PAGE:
Increasing fibre crops market advantageous for EU and China

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Increasing fibre crops market advantageous for EU and China

Gepubliceerd op
25 augustus 2014

The market for flax and hemp fibres is shrinking so much that the disappearance of just one party in the manufacturing chain could threaten many other parties in this industry. The report 'Markets for fibre crops in EU and China' contains an analysis of the opportunities and threats in the international fibre crop market by researchers from Wageningen UR Food & Biobased Research. Fibre crops are an important source for the textile and other industries and offer a sustainable alternative to synthetic fibres.

Europe and China need each other if the cultivation of fibre crops such as flax and hemp is to remain economically viable, according to European and Chinese researchers, who are collaborating in the project FIBRA. The mechanised cultivation, harvesting and processing of European flax and hemp fibres lead to very high quality fibres. Chinese growers who still produce traditional fibre crops such as hemp, kenaf and ramie, still almost entirely by manual labour, are giving up the cultivation as a result of severe competition. Yet the linen textile industry, which processes most of these fibres, has largely disappeared from Europe, having moved to China where wages are lower. This means that various interdependent links in the manufacturing chain are located too far apart for it to work effectively.

Textile production in low-wage countries

One of the obstacles facing the fibre industry is that wages differ too strongly worldwide, say the researchers. The textile production that relies on fibre processing is now starting to move to countries where labour costs are even lower. "This is worrying," researcher Jan van Dam says, “because the fibre industry is small and the manufacturing chain depends more and more on one-to-one contacts. If a link disappears, a large part of the chain is affected.”

Thousands of years of expertise in bio-based fibres

The trend described above immediately exposes another obstacle: the trade in natural fibres is gradually diminishing. For thousands of years, fibre crops have been cultivated, bred, refined and processed to produce clothing, yarns, rope and paper and, these days, car parts as well. This expertise threatens to be lost because bio-based fibres are often being replaced by cheaper but less sustainable synthetic fibres. Another important point is that other crops such as subsidised energy crops are often more profitable for the growers than traditional fibre crops. The present price of petroleum makes it impossible to compete with petrochemical synthetic fibres, but there is a niche market: the consumers who consciously choose sustainable, bio-based products.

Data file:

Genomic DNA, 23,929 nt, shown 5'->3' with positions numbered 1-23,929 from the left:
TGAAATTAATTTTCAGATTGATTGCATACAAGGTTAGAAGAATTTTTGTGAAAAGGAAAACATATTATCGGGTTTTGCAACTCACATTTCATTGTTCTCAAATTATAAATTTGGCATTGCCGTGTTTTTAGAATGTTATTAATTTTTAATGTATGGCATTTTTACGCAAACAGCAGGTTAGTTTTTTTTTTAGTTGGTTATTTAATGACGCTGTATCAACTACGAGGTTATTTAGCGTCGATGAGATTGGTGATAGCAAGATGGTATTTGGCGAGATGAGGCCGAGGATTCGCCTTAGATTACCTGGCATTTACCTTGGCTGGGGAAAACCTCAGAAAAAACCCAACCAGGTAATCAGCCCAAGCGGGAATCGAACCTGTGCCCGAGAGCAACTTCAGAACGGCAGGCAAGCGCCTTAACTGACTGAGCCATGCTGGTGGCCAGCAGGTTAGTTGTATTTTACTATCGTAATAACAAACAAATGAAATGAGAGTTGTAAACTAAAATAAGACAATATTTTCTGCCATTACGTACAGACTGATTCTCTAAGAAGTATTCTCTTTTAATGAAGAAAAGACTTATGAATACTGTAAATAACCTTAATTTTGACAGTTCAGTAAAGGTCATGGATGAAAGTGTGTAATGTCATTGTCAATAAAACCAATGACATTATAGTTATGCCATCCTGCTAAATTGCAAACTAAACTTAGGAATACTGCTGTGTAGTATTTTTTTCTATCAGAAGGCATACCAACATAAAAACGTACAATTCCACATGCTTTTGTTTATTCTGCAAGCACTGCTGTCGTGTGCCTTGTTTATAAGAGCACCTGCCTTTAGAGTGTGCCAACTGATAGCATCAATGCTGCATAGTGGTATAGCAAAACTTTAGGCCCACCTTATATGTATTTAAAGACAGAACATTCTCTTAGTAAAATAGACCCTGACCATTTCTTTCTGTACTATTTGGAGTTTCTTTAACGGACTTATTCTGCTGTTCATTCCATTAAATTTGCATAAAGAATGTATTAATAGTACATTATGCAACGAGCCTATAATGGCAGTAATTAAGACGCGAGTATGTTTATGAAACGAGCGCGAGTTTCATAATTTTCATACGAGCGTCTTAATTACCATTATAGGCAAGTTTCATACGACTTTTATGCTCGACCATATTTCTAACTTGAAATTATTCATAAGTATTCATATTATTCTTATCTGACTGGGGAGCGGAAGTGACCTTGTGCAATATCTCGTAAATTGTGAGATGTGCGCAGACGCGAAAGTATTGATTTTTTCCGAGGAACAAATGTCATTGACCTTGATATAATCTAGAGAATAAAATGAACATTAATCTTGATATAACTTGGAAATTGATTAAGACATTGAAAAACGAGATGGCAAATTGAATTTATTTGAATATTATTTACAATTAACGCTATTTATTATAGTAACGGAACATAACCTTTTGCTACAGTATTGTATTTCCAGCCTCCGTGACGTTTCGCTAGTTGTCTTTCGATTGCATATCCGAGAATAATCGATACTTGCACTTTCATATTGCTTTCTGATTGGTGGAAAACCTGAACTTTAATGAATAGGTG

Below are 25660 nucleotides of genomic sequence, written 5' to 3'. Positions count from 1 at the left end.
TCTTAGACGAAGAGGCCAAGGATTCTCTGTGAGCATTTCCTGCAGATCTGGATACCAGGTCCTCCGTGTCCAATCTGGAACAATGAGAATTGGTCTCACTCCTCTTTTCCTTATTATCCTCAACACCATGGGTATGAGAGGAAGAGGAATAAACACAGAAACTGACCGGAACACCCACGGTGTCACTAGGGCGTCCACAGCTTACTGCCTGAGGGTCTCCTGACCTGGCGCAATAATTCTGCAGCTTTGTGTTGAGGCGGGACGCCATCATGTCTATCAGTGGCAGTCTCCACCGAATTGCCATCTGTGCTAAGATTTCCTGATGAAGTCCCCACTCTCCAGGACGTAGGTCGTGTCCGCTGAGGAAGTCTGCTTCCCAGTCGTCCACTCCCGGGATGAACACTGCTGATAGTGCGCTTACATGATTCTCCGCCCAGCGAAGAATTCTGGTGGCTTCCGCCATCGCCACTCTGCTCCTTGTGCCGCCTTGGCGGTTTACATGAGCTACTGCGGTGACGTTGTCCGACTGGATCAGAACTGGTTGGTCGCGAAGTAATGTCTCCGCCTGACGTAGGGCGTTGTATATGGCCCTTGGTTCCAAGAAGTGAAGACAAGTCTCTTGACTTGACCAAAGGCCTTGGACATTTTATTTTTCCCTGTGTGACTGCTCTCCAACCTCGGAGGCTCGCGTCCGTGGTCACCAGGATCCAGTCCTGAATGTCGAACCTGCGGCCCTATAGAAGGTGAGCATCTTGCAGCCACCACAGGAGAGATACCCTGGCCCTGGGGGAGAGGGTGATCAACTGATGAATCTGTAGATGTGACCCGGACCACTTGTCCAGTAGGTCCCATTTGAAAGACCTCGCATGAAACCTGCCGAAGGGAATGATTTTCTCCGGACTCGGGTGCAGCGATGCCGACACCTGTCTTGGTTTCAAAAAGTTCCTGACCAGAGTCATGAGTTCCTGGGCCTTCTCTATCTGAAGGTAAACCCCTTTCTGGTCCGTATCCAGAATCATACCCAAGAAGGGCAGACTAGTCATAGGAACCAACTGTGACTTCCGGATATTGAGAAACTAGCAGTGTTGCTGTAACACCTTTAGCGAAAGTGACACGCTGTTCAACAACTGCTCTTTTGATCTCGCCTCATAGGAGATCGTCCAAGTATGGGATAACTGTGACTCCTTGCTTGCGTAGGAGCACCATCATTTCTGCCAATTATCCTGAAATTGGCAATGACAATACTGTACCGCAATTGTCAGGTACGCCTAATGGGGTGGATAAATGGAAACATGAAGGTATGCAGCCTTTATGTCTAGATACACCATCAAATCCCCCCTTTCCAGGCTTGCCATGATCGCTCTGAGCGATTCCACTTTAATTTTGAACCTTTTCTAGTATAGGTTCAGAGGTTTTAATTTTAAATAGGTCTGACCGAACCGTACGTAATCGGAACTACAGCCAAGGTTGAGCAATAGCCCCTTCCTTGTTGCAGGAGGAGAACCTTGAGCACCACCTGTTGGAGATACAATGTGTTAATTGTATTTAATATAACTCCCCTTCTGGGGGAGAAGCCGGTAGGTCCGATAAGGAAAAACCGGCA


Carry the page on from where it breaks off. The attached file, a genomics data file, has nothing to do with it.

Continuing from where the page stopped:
Beyond niche market

While high-quality flax and hemp fibres are used in clothing, the lower-quality waste fibres can go to manufacturing, for example, construction and composite materials. However, this is a niche market too – for environmentally aware consumers who prefer to use sustainable materials originating from plants. The price of these materials is higher than that of competing products. "It would be worthwhile identifying niche markets in the short term," Van Dam believes, “but if a sustainable product is to succeed it is important for the sector to rise beyond the niche market status.”

Mechanisation in China necessary

The report 'Markets for fibre crops in EU and China' contains several recommendations for expanding the market. Mechanised cultivation and processing of fibre crops in China is important for raising the quality of fibres and for ensuring that prices remain competitive in relation to new low-wage countries. This does not necessarily constitute a threat to European chain parties; on the contrary, it is a chance for them to sell their know-how, skills and machinery in China.

Improve international trade

Another of the researchers’ recommendations is to set up international quality labels. These would ensure that companies on the world market could buy precisely the fibres they need – from high-quality fibres for clothing to low quality fibres for use in, for example, insulation materials. "This is essential if the sector is to survive in the 21st century", believes Jan van Dam. Trade can then take place on a larger scale instead of via one-to-one contacts and that will make manufacturing chains less vulnerable if one of the links drops out.